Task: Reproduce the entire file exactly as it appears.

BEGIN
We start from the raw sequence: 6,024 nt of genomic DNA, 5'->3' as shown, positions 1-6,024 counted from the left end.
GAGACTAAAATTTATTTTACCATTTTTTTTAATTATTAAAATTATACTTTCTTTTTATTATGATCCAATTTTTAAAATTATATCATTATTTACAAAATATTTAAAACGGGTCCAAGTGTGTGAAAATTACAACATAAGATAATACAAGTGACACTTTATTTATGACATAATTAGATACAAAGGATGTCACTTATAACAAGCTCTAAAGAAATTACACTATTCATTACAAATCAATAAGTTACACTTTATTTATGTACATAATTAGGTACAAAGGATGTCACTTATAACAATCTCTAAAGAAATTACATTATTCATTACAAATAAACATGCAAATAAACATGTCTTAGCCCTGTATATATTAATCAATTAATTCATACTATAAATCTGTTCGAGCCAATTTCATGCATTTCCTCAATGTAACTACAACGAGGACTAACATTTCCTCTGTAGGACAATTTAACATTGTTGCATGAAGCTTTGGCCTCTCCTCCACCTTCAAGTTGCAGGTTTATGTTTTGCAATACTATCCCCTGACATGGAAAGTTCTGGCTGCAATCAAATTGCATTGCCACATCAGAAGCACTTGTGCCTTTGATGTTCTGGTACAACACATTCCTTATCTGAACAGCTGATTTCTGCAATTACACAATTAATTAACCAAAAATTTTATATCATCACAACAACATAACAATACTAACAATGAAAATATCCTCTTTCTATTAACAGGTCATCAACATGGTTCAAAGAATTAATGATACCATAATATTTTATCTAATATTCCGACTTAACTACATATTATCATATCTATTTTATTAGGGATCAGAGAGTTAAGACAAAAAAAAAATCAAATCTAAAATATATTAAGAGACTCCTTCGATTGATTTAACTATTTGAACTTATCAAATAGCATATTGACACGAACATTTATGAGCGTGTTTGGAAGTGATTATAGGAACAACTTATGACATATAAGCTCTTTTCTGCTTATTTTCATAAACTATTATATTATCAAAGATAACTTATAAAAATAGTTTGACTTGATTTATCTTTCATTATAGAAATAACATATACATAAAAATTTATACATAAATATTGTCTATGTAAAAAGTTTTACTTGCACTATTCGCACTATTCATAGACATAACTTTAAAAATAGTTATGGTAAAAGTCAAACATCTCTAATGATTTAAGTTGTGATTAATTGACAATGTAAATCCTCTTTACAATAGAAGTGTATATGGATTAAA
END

We start from the raw sequence: 6,024 nt of genomic DNA, 5'->3' as shown, positions 1-6,024 counted from the left end.
GAGACTAAAATTTATTTTACCATTTTTTTTAATTATTAAAATTATACTTTCTTTTTATTATGATCCAATTTTTAAAATTATATCATTATTTACAAAATATTTAAAACGGGTCCAAGTGTGTGAAAATTACAACATAAGATAATACAAGTGACACTTTATTTATGACATAATTAGATACAAAGGATGTCACTTATAACAAGCTCTAAAGAAATTACACTATTCATTACAAATCAATAAGTTACACTTTATTTATGTACATAATTAGGTACAAAGGATGTCACTTATAACAATCTCTAAAGAAATTACATTATTCATTACAAATAAACATGCAAATAAACATGTCTTAGCCCTGTATATATTAATCAATTAATTCATACTATAAATCTGTTCGAGCCAATTTCATGCATTTCCTCAATGTAACTACAACGAGGACTAACATTTCCTCTGTAGGACAATTTAACATTGTTGCATGAAGCTTTGGCCTCTCCTCCACCTTCAAGTTGCAGGTTTATGTTTTGCAATACTATCCCCTGACATGGAAAGTTCTGGCTGCAATCAAATTGCATTGCCACATCAGAAGCACTTGTGCCTTTGATGTTCTGGTACAACACATTCCTTATCTGAACAGCTGATTTCTGCAATTACACAATTAATTAACCAAAAATTTTATATCATCACAACAACATAACAATACTAACAATGAAAATATCCTCTTTCTATTAACAGGTCATCAACATGGTTCAAAGAATTAATGATACCATAATATTTTATCTAATATTCCGACTTAACTACATATTATCATATCTATTTTATTAGGGATCAGAGAGTTAAGACAAAAAAAAAATCAAATCTAAAATATATTAAGAGACTCCTTCGATTGATTTAACTATTTGAACTTATCAAATAGCATATTGACACGAACATTTATGAGCGTGTTTGGAAGTGATTATAGGAACAACTTATGACATATAAGCTCTTTTCTGCTTATTTTCATAAACTATTATATTATCAAAGATAACTTATAAAAATAGTTTGACTTGATTTATCTTTCATTATAGAAATAACATATACATAAAAATTTATACATAAATATTGTCTATGTAAAAAGTTTTACTTGCACTATTCGCACTATTCATAGACATAACTTTAAAAATAGTTATGGTAAAAGTCAAACATCTCTAATGATTTAAGTTGTGATTAATTGACAATGTAAATCCTCTTTACAATAGAAGTGTATATGGATTAAA